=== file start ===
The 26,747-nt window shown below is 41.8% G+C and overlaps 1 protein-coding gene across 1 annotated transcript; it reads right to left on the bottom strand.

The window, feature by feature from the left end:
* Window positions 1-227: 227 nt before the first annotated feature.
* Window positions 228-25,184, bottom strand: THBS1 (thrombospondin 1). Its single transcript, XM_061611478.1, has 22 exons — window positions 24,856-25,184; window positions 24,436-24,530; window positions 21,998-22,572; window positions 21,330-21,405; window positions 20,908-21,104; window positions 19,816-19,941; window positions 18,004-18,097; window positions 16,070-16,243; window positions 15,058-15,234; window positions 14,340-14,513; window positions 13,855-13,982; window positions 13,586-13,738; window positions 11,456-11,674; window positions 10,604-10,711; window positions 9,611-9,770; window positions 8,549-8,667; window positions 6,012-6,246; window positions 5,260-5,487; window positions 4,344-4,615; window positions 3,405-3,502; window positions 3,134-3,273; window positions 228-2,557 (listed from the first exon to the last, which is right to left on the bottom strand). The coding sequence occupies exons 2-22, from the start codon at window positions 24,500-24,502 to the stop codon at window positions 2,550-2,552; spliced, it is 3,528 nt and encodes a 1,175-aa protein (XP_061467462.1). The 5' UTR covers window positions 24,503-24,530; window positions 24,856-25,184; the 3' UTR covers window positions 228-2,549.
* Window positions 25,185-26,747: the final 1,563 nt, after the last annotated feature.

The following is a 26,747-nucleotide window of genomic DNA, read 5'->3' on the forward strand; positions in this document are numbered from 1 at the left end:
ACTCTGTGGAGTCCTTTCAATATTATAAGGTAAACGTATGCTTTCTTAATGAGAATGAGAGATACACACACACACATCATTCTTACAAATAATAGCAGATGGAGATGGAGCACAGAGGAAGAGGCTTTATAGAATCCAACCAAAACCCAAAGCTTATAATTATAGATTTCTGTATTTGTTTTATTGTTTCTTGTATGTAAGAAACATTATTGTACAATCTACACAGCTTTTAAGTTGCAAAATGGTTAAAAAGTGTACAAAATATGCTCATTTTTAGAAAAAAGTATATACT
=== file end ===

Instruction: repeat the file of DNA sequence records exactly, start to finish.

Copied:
The 26,747-nt window shown below is 41.8% G+C and overlaps 1 protein-coding gene across 1 annotated transcript; it reads right to left on the bottom strand.

The window, feature by feature from the left end:
* Window positions 1-227: 227 nt before the first annotated feature.
* Window positions 228-25,184, bottom strand: THBS1 (thrombospondin 1). Its single transcript, XM_061611478.1, has 22 exons — window positions 24,856-25,184; window positions 24,436-24,530; window positions 21,998-22,572; window positions 21,330-21,405; window positions 20,908-21,104; window positions 19,816-19,941; window positions 18,004-18,097; window positions 16,070-16,243; window positions 15,058-15,234; window positions 14,340-14,513; window positions 13,855-13,982; window positions 13,586-13,738; window positions 11,456-11,674; window positions 10,604-10,711; window positions 9,611-9,770; window positions 8,549-8,667; window positions 6,012-6,246; window positions 5,260-5,487; window positions 4,344-4,615; window positions 3,405-3,502; window positions 3,134-3,273; window positions 228-2,557 (listed from the first exon to the last, which is right to left on the bottom strand). The coding sequence occupies exons 2-22, from the start codon at window positions 24,500-24,502 to the stop codon at window positions 2,550-2,552; spliced, it is 3,528 nt and encodes a 1,175-aa protein (XP_061467462.1). The 5' UTR covers window positions 24,503-24,530; window positions 24,856-25,184; the 3' UTR covers window positions 228-2,549.
* Window positions 25,185-26,747: the final 1,563 nt, after the last annotated feature.

The following is a 26,747-nucleotide window of genomic DNA, read 5'->3' on the forward strand; positions in this document are numbered from 1 at the left end:
ACTCTGTGGAGTCCTTTCAATATTATAAGGTAAACGTATGCTTTCTTAATGAGAATGAGAGATACACACACACACATCATTCTTACAAATAATAGCAGATGGAGATGGAGCACAGAGGAAGAGGCTTTATAGAATCCAACCAAAACCCAAAGCTTATAATTATAGATTTCTGTATTTGTTTTATTGTTTCTTGTATGTAAGAAACATTATTGTACAATCTACACAGCTTTTAAGTTGCAAAATGGTTAAAAAGTGTACAAAATATGCTCATTTTTAGAAAAAAGTATATACT